Geometry of an ecological arms race

Biological Sciences: L. David Smith (Smith College)
Mathematics: Christophe Golé (Smith College)

This project examines the geometry of a predator-prey arms race between populations of introduced crabs and native snails along the New England coast. In particular, we are interested in understanding the role that phenotypic plasticity (environmentally induced change in a character during an organism’s lifetime) plays in this ecological interaction.

Experiments using diverse taxonomic groups have shown that both predator trophic (feeding) structures and prey morphological defenses can change in response to environmental cues during development. In our system, invasive crabs fed thick-shelled snails develop relatively larger, stronger claws after molting than do crabs fed thin-shelled snails. In turn, snails reared in the presence of crabs build, over the course of weeks, thicker, more resistant shells than in their absence. Thus, phenotypic plasticity provides a means by which an invader can respond relatively quickly to its new environment, and induced defenses may allow resident prey species to mitigate impacts of the invader. Predicting the consequences of a predator introduction, however, requires an understanding of how key environmental variables (e.g., predator density, shell defenses, water temperature) influence both the magnitude and rate of induced responses in antagonists over the invader’s range.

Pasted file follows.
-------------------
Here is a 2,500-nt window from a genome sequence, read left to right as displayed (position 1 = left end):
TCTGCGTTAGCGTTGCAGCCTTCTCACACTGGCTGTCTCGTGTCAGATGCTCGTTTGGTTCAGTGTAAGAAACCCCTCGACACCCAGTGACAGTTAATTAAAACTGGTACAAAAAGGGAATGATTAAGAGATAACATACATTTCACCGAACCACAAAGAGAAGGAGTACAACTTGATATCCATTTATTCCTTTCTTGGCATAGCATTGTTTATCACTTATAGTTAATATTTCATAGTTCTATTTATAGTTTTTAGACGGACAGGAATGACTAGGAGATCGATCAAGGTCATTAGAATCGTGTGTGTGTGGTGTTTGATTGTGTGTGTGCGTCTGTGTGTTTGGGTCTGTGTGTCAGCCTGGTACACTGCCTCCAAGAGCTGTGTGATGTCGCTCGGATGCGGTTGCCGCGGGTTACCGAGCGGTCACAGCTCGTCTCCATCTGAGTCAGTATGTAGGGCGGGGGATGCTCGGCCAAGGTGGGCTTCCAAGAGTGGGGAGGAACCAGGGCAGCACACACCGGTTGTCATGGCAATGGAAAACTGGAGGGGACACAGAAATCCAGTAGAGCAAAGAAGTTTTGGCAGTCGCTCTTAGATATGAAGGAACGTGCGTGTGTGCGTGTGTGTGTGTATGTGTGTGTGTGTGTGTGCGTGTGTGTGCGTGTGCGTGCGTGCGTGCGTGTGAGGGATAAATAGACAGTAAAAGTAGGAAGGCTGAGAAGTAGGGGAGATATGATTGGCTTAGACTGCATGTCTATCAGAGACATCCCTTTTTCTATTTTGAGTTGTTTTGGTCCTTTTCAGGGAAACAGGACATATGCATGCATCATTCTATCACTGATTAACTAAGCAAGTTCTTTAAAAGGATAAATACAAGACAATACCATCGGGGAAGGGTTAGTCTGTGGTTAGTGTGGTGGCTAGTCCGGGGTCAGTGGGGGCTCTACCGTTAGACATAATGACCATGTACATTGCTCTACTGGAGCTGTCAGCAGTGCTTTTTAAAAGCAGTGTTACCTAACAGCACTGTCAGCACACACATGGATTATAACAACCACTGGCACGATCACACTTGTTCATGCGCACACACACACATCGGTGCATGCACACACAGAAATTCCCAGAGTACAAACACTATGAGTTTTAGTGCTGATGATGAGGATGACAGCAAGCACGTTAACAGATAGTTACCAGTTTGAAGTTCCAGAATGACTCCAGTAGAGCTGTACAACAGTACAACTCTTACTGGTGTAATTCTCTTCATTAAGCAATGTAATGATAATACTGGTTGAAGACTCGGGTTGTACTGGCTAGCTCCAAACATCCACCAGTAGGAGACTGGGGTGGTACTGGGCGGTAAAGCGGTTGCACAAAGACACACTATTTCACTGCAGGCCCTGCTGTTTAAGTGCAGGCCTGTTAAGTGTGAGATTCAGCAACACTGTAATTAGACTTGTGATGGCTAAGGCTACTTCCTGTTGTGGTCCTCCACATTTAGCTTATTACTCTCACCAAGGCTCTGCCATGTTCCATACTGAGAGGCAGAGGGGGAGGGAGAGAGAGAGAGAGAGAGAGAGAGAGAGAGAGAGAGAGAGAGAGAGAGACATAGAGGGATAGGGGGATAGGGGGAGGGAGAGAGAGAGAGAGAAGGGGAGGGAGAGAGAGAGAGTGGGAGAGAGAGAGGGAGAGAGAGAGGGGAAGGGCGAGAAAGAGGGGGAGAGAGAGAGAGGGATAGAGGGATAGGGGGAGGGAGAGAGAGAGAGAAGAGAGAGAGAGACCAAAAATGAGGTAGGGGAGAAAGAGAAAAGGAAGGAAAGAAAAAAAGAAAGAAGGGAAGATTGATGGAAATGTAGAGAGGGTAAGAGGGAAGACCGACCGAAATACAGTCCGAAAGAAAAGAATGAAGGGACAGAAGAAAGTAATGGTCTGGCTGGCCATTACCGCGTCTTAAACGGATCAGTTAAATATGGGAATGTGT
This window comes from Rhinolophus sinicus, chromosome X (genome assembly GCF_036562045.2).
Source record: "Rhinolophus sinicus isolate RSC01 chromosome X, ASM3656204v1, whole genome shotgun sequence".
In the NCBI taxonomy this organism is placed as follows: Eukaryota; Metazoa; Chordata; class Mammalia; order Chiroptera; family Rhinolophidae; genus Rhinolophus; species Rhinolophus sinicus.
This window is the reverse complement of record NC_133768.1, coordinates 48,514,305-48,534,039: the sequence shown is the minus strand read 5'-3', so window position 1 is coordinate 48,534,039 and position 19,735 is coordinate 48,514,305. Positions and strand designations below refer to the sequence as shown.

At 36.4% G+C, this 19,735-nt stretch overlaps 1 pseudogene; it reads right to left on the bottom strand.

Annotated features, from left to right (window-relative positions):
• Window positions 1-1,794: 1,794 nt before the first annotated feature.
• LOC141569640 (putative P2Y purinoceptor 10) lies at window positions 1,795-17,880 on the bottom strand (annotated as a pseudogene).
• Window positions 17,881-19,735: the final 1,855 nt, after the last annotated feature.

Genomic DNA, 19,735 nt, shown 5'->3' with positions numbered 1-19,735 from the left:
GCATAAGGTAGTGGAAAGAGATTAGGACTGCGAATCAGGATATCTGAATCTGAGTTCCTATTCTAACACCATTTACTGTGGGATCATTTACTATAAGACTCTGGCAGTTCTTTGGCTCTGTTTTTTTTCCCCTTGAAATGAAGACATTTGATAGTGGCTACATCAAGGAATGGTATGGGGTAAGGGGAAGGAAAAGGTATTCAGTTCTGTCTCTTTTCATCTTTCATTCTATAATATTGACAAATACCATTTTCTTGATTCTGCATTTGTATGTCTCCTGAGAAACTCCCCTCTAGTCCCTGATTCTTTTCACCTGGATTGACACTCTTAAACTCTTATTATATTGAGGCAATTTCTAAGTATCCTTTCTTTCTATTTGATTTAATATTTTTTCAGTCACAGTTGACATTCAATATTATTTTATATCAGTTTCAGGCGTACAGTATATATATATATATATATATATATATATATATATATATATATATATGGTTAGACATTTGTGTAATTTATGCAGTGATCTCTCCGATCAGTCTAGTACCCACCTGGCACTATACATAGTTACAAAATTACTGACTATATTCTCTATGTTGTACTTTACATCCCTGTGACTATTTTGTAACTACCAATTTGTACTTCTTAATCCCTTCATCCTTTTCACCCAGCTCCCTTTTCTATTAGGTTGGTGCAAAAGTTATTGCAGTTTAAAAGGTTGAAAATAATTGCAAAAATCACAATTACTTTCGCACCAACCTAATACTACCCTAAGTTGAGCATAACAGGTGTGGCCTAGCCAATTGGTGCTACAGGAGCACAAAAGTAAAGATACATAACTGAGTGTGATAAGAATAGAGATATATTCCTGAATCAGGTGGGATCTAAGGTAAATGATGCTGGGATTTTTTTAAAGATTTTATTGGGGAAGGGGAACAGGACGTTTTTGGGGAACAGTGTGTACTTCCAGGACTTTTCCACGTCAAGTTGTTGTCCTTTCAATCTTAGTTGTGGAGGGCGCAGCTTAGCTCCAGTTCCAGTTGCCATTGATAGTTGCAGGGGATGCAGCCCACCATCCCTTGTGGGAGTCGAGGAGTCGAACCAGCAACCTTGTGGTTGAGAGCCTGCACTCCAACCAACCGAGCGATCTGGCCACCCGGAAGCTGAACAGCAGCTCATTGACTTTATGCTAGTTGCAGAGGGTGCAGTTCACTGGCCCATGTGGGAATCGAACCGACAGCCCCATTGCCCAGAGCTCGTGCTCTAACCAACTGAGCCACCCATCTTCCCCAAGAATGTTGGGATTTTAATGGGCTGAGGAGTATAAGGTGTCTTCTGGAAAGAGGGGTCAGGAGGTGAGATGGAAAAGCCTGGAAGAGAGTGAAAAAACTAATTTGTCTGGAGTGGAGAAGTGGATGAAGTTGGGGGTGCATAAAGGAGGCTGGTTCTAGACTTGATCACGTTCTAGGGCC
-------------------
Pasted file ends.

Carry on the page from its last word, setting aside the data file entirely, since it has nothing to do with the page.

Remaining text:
This project will use field and lab experiments to compare crab foraging performance and defensive effectiveness of shells with respect to the geometric parameters of growth, environmental cues, and functional trade-offs. Mathematical modeling for this project includes geometry, size scaling of predator-prey interactions (allometry), dynamical systems, game theory, programming in Mathematica, and statistics.